The University debate
Peppi Azzopardi said Bernard Grech was more convincing during the university debate, despite the expectation that he would not perform as well as Abela. He said the PN leader spoke plainly and authentically, and he is noticing that young people are increasingly gravitating towards Grech during the campaign.
Maria Brown said she was positively surprised by Carmel Cacopardo’s performance with solid arguments throughout.
While Brown was dismayed at the way students in the audience jeered and behaved in general, Azzopardi argued that a loud audience should not be equated with an ignorant one.
“It is normal for young adults to be animated like that, and their reactions to the debate were very democratic,” he said.
Brown is annoyed by both parties’ fixation with free handouts, saying it is simply cultivating a detrimental colonial culture.
“It is probably rooted in centuries under the British rule, where anything you managed to snatch from the government was a small victory, because it wasn’t yours and you took it from the Queen.
“But when we do it in a democratic republic, we’re just robbing ourselves. That’s our own money we’re taking, so it’s not free at all.”
Instead of attempting to eradicate this, both parties are using it to hammer in the conviction that citizens must feel grateful and indebted to politicians who give them a constant lifeline – a debt they can only pay by giving politicians their vote.
Brown acknowledged, however, that a few other proposals, such as Labour’s equity sharing measure, incentivised investment and intelligent financial planning in people.
Azzopardi said that despite pledging quite a lot, the Nationalist Party is not dishing out free stuff.
“Grech is asking voters for some things in return. He will give you €10,000, only if you promise to give up your car for five years. He will raise your stipend, given that you engage in voluntary work. He will incentivise your business, as long as you follow ESG guidelines.”
Azzopardi said he worries more about the cost estimates of Labour’s proposals, rather than the PN’s.
‘Freebies are not free’
“We know where Bernard Grech will get money to deliver on his manifesto – from the 10 new economic sectors. And we know the Nationalist Party can create new sectors because we have seen a PN government do it in the past.
“But we don’t know where Labour will get the money for its thousand proposals. I just hope it’s not from the sale of passports.”
Azzopardi acknowledged Labour might be more credible because it ran the country relatively smoothly during the pandemic, and with an ongoing war and a looming supply shortage, voters may be more reluctant to change government.
On tampons and pills
Brown said pledging free contraceptives, tampons and morning-after pills has further consequences, because it shoves the burden of family planning solely on women.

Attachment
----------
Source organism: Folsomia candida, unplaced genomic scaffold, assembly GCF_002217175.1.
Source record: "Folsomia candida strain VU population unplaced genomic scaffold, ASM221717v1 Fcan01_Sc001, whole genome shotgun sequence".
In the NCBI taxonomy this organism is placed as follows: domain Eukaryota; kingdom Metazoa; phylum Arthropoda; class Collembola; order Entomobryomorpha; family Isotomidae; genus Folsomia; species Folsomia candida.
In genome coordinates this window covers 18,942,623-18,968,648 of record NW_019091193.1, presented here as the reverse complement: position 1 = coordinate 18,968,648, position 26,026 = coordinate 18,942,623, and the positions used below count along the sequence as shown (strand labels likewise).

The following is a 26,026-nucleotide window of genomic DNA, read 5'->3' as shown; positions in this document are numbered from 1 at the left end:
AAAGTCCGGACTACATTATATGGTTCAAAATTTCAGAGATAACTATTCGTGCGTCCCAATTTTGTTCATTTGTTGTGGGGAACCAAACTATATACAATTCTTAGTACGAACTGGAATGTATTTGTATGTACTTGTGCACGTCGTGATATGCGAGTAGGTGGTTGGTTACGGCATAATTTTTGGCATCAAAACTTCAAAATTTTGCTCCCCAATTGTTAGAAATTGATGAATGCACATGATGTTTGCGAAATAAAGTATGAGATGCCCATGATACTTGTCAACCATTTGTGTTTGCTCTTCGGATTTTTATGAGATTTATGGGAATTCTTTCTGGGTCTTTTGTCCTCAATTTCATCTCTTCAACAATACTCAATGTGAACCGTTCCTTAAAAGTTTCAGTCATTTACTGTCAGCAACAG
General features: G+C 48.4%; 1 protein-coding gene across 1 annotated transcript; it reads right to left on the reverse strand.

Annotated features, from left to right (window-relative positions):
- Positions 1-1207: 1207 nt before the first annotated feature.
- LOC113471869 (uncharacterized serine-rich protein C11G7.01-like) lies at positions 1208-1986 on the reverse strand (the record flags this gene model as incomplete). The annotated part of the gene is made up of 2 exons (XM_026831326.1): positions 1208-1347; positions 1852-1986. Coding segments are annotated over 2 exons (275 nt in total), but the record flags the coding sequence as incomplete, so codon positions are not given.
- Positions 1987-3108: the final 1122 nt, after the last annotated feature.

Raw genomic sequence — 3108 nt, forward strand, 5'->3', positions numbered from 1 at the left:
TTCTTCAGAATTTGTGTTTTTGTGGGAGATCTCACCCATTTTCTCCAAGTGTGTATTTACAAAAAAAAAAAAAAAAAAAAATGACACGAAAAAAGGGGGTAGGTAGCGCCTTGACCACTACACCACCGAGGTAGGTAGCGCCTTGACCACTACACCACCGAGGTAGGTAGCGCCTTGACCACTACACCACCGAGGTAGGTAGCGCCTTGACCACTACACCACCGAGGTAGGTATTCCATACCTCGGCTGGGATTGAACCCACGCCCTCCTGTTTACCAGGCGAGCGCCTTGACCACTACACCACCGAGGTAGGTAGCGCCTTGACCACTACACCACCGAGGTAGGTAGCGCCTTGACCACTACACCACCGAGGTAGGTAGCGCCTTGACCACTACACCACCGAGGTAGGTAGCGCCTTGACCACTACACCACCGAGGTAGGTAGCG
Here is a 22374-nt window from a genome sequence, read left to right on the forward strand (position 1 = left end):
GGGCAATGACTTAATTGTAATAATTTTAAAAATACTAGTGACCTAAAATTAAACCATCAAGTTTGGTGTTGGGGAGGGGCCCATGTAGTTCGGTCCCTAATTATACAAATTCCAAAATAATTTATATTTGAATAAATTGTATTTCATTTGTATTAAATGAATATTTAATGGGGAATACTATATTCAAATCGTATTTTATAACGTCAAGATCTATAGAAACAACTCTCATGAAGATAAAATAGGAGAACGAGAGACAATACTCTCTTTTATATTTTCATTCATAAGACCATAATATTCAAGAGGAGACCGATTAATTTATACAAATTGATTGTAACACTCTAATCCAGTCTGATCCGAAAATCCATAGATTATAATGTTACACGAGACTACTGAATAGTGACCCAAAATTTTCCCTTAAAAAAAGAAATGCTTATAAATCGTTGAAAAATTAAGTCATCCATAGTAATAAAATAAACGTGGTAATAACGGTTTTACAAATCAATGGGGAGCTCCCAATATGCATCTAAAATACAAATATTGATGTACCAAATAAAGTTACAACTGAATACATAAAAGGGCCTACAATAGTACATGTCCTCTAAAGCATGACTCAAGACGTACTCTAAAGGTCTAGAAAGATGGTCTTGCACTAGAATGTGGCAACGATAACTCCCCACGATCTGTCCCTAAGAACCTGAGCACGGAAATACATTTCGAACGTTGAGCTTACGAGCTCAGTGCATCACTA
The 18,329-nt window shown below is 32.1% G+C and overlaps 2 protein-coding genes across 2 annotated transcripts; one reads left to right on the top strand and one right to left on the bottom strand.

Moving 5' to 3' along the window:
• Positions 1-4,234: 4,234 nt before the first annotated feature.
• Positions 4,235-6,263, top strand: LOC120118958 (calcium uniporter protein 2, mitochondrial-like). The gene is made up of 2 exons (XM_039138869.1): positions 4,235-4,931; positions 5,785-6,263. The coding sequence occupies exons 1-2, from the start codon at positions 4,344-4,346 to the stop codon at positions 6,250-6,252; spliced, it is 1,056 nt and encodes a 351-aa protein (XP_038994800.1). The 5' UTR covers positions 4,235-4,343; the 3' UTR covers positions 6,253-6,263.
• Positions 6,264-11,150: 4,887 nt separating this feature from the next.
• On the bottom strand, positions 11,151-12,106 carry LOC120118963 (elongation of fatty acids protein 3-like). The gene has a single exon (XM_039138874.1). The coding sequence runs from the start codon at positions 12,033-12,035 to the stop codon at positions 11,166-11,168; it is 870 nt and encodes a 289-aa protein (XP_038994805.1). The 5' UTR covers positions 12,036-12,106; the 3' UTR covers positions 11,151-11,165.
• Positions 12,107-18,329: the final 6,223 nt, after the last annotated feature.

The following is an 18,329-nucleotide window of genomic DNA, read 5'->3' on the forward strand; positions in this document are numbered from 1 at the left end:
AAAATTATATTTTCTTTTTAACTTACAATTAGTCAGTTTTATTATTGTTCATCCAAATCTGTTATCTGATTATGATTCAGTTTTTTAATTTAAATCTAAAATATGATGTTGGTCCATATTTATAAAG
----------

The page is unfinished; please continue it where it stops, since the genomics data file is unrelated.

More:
“It’s like we decided that women are exclusively responsible for child-rearing; that there is a specific timeframe during which they must have children, and any pregnancy out of that timeframe is inappropriate.
“The discussion seems to always revolve around what women should do to avoid getting pregnant. We never speak about vasectomy, for instance. Men seem to be left out of the equation.”
She said this is unfair on both women who are expected to bear all the responsibility and men who genuinely want to take an active part in child-rearing.
Labour and Volt promised free contraceptives in schools, pharmacies and health centres last week, and PN had already made a similar pledge last October.
The bold footballer
Azzopardi noted how he has seen Grech evolve and grow stronger during the campaign, despite being new to politics.
“I believe the shots of him dribbling during football, for instance, exude youthful genuinity that can be felt among those on the pitch as well as those watching on TikTok,” he said.
“In those moments, to me he seems almost like a mischievous young man, in a good way: adventurous and far from the conservative that many label him to be.”
Azzopardi said this same audacious spirit, does however have a downside, when he slightly crosses the line in his speeches.
“I’m referring to that line he said about how it is more important for the pope to visit if Labour wins and when he jokingly suggested he would bring down the Labour headquarters and transform it into ODZ land.
“I think he said those things in good spirit, but still, I wouldn’t have said that, especially in the height of an election campaign.”
Despite having worked within the PL structures, Brown said she was disappointed to witness lack of transparency, good governance and inappropriate proximity between politicians and businesses over the past few years. She thinks one of the PN’s most powerful battle horses is the fight for good governance.
However, she says she is still more convinced by Labour’s proposals.
“Not only do I see more substance and vision in them. They are more long-term than the PN’s,” she said.
“Despite moving towards its potential third term, Labour’s plans for public transport, parks and open spaces extend beyond the five-year term, and I commend that. PN is still keen on short-term projects.”
She also said she is now realising how detrimental it was for the Nationalist Party to lose so many months embroiled with internal conflicts.
Azzopardi acknowledges that while the PN is still failing to persuade voters, it would be a win-win situation for everyone if Labour’s huge majority is reduced.